How the NHL landed in Ottawa
The Toronto Star's Damien Cox delivers an excellent article today on the beginnings of the modern-day Senators:
Since the modern Senators are only 15 years old, however, it's not quite waxing nostalgic.It's really good stuff, and a nice example of how the league's bizarre '90s expansion plans have ultimately reshaped the league.
It's more about looking back and marvelling at how the Sens landed their franchise in the first place.
And probably how they didn't deserve to. I'll never forget being there on Dec. 6, 1990 at the plush Breaker's Hotel in West Palm Beach as then NHL president John Ziegler sat at a press conference with Bruce Firestone of Ottawa on one side and Phil Esposito of the successful Tampa bidder on the other, announcing the NHL's two newest teams.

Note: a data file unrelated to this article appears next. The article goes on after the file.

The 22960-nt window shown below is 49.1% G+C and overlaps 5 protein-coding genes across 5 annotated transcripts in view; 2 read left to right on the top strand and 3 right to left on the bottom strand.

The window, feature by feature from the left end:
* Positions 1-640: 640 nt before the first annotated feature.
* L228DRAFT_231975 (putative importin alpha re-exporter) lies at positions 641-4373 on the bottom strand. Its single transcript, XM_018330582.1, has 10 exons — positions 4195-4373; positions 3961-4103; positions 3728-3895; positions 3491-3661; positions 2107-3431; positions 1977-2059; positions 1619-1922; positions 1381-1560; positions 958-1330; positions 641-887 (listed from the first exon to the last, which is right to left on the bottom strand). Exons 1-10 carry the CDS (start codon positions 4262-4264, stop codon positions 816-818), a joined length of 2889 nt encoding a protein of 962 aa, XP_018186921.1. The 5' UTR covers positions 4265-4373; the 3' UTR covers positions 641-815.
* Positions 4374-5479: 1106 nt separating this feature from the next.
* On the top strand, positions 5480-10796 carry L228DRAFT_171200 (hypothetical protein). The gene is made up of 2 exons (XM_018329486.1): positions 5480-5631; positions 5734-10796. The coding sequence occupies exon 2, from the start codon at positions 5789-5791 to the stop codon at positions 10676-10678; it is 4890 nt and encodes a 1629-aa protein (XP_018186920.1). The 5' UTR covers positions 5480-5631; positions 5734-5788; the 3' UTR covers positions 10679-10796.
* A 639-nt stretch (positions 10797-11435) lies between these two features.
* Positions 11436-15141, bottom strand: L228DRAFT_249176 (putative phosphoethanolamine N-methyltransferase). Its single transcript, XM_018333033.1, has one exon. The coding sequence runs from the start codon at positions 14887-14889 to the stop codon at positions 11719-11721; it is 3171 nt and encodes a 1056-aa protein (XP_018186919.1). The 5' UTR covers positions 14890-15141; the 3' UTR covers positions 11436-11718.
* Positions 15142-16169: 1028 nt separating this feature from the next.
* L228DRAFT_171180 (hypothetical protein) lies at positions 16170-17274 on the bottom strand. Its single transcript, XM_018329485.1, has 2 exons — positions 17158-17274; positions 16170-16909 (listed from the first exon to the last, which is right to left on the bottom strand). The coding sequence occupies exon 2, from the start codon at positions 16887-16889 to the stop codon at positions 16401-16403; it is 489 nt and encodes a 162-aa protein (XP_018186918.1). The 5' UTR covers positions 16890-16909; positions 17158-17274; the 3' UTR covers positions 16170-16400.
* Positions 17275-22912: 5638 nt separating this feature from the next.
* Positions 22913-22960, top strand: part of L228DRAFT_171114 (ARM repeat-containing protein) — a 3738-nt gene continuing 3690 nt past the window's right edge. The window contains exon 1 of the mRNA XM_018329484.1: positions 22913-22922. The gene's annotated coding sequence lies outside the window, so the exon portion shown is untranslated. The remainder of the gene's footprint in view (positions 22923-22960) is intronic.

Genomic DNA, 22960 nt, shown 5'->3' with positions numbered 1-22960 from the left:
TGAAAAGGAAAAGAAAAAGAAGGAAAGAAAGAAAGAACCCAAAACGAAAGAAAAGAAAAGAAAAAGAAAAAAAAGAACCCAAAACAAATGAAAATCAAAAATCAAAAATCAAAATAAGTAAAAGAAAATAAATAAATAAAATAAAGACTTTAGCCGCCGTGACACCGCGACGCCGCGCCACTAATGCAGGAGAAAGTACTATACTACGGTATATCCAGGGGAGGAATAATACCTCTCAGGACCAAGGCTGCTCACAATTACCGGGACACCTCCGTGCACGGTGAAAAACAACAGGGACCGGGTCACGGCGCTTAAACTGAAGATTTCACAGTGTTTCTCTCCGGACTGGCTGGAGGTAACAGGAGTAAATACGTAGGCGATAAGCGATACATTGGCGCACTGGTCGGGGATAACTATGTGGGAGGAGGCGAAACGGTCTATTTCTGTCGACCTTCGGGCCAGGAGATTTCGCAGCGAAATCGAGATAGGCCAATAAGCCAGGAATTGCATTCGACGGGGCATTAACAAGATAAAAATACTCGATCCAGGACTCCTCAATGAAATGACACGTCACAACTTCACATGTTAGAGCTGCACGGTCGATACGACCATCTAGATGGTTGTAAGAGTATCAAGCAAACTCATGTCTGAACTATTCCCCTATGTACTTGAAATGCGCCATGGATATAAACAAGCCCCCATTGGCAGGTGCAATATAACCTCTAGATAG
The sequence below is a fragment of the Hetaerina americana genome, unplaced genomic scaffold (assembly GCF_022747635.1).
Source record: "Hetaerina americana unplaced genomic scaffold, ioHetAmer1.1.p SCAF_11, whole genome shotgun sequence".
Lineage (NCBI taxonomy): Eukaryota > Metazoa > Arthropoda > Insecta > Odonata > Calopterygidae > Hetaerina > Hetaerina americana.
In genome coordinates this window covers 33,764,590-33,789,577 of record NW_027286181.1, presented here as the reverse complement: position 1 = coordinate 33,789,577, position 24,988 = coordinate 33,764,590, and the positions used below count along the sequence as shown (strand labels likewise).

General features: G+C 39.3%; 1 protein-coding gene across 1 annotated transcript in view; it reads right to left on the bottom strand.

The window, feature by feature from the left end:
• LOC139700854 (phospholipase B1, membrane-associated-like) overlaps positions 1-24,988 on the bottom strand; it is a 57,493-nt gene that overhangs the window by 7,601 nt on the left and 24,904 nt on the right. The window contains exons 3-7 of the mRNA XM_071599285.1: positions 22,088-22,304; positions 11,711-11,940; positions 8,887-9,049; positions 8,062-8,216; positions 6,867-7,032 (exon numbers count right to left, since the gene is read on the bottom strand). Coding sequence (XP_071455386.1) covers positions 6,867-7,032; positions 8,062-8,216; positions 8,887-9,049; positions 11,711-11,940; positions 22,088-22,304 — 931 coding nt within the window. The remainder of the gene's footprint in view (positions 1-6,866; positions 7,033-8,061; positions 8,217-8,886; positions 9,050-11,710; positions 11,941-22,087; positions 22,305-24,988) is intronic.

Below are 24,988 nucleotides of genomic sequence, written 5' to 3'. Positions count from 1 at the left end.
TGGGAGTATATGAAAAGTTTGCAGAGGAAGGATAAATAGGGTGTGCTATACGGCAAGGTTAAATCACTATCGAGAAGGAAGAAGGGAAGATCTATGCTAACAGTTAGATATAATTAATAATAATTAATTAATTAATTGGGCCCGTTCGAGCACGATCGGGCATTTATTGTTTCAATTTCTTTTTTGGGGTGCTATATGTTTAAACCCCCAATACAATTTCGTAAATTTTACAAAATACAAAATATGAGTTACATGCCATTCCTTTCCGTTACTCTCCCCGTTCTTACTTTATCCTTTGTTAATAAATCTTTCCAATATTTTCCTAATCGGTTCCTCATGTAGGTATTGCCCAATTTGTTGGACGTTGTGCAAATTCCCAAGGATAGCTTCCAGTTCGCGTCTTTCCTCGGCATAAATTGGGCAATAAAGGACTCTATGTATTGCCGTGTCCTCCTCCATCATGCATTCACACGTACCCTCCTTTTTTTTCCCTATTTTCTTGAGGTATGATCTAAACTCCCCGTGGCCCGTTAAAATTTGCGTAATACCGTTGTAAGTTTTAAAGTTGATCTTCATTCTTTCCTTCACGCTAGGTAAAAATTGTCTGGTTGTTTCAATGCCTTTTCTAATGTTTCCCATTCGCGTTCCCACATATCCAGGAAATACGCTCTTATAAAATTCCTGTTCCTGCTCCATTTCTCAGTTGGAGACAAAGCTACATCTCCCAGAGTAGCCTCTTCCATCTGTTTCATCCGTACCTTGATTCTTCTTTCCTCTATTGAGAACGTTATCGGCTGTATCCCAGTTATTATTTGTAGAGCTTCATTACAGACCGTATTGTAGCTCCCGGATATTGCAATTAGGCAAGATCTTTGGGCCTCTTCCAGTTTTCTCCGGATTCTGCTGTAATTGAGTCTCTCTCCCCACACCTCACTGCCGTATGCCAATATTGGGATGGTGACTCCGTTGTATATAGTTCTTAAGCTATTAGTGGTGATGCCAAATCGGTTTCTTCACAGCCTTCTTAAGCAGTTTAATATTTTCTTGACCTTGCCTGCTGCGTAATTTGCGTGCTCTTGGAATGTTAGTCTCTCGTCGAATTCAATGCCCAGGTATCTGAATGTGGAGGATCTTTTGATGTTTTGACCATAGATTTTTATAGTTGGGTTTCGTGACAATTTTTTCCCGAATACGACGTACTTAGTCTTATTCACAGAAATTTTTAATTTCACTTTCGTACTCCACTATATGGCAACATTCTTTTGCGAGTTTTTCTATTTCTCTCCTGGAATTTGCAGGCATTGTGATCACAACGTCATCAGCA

My guess is that Ziegler and friends never imagined that, 17 years later, we'd be looking at a league that has been dominated by expansion and/or relocated franchises: Anaheim, Ottawa, Carolina, Tampa Bay, Colorado, Dallas and Florida.
In fact, since the Panthers make an unlikely appearance in the finals in 1996 against the newly minted Avalanche, five of the past 10 Stanley Cup winners have fallen into this category. And, of the 22 teams to appear in the finals between 1996 and 2007, 11 are recently created franchises.
(If anything, I imagine the expansion forefathers in West Palm Beach saw nothing more than an easy cash grab and some lower-seeded fodder in these new teams they were granting life to.)
Of course, 13 of the league's 30 teams fall into the 'new' category, but even still, that's an awful lot of success for teams either being born of nothing or moved out of a dying market. It's been more fruitful to be a newcomer than one of the old guard the past 10 years, and given this year's Anaheim-Ottawa final, that's a trend that seems to be continuing.